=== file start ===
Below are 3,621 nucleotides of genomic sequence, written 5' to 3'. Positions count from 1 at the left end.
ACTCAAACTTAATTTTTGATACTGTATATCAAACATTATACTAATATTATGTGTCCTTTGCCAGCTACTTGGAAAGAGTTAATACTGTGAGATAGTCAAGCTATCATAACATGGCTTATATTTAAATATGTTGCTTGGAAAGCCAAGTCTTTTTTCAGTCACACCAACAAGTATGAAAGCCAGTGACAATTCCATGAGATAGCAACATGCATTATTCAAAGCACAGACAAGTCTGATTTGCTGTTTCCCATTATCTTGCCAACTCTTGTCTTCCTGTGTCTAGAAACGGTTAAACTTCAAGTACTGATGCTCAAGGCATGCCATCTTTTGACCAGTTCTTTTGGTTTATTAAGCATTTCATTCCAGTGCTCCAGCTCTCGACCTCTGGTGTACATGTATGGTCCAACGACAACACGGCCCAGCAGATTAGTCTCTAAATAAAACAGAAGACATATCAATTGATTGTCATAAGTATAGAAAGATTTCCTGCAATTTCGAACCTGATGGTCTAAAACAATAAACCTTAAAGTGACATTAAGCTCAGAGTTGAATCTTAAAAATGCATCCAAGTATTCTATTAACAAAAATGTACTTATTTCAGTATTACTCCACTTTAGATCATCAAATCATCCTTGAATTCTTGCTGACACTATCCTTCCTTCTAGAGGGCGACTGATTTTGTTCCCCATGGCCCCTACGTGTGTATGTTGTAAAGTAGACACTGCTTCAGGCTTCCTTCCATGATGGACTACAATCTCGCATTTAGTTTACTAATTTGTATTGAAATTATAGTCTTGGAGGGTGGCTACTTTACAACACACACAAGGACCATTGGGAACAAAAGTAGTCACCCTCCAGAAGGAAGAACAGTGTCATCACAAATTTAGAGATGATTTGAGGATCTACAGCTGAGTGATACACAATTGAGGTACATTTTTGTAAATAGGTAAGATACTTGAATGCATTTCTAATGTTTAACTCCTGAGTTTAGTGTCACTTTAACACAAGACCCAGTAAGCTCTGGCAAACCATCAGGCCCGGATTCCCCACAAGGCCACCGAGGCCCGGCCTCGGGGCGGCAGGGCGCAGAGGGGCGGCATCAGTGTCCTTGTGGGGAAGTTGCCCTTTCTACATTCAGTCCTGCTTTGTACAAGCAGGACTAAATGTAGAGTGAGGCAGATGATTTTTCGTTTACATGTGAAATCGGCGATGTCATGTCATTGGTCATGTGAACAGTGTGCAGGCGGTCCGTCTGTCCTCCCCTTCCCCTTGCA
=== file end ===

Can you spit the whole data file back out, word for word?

Below are 3,621 nucleotides of genomic sequence, written 5' to 3'. Positions count from 1 at the left end.
ACTCAAACTTAATTTTTGATACTGTATATCAAACATTATACTAATATTATGTGTCCTTTGCCAGCTACTTGGAAAGAGTTAATACTGTGAGATAGTCAAGCTATCATAACATGGCTTATATTTAAATATGTTGCTTGGAAAGCCAAGTCTTTTTTCAGTCACACCAACAAGTATGAAAGCCAGTGACAATTCCATGAGATAGCAACATGCATTATTCAAAGCACAGACAAGTCTGATTTGCTGTTTCCCATTATCTTGCCAACTCTTGTCTTCCTGTGTCTAGAAACGGTTAAACTTCAAGTACTGATGCTCAAGGCATGCCATCTTTTGACCAGTTCTTTTGGTTTATTAAGCATTTCATTCCAGTGCTCCAGCTCTCGACCTCTGGTGTACATGTATGGTCCAACGACAACACGGCCCAGCAGATTAGTCTCTAAATAAAACAGAAGACATATCAATTGATTGTCATAAGTATAGAAAGATTTCCTGCAATTTCGAACCTGATGGTCTAAAACAATAAACCTTAAAGTGACATTAAGCTCAGAGTTGAATCTTAAAAATGCATCCAAGTATTCTATTAACAAAAATGTACTTATTTCAGTATTACTCCACTTTAGATCATCAAATCATCCTTGAATTCTTGCTGACACTATCCTTCCTTCTAGAGGGCGACTGATTTTGTTCCCCATGGCCCCTACGTGTGTATGTTGTAAAGTAGACACTGCTTCAGGCTTCCTTCCATGATGGACTACAATCTCGCATTTAGTTTACTAATTTGTATTGAAATTATAGTCTTGGAGGGTGGCTACTTTACAACACACACAAGGACCATTGGGAACAAAAGTAGTCACCCTCCAGAAGGAAGAACAGTGTCATCACAAATTTAGAGATGATTTGAGGATCTACAGCTGAGTGATACACAATTGAGGTACATTTTTGTAAATAGGTAAGATACTTGAATGCATTTCTAATGTTTAACTCCTGAGTTTAGTGTCACTTTAACACAAGACCCAGTAAGCTCTGGCAAACCATCAGGCCCGGATTCCCCACAAGGCCACCGAGGCCCGGCCTCGGGGCGGCAGGGCGCAGAGGGGCGGCATCAGTGTCCTTGTGGGGAAGTTGCCCTTTCTACATTCAGTCCTGCTTTGTACAAGCAGGACTAAATGTAGAGTGAGGCAGATGATTTTTCGTTTACATGTGAAATCGGCGATGTCATGTCATTGGTCATGTGAACAGTGTGCAGGCGGTCCGTCTGTCCTCCCCTTCCCCTTGCA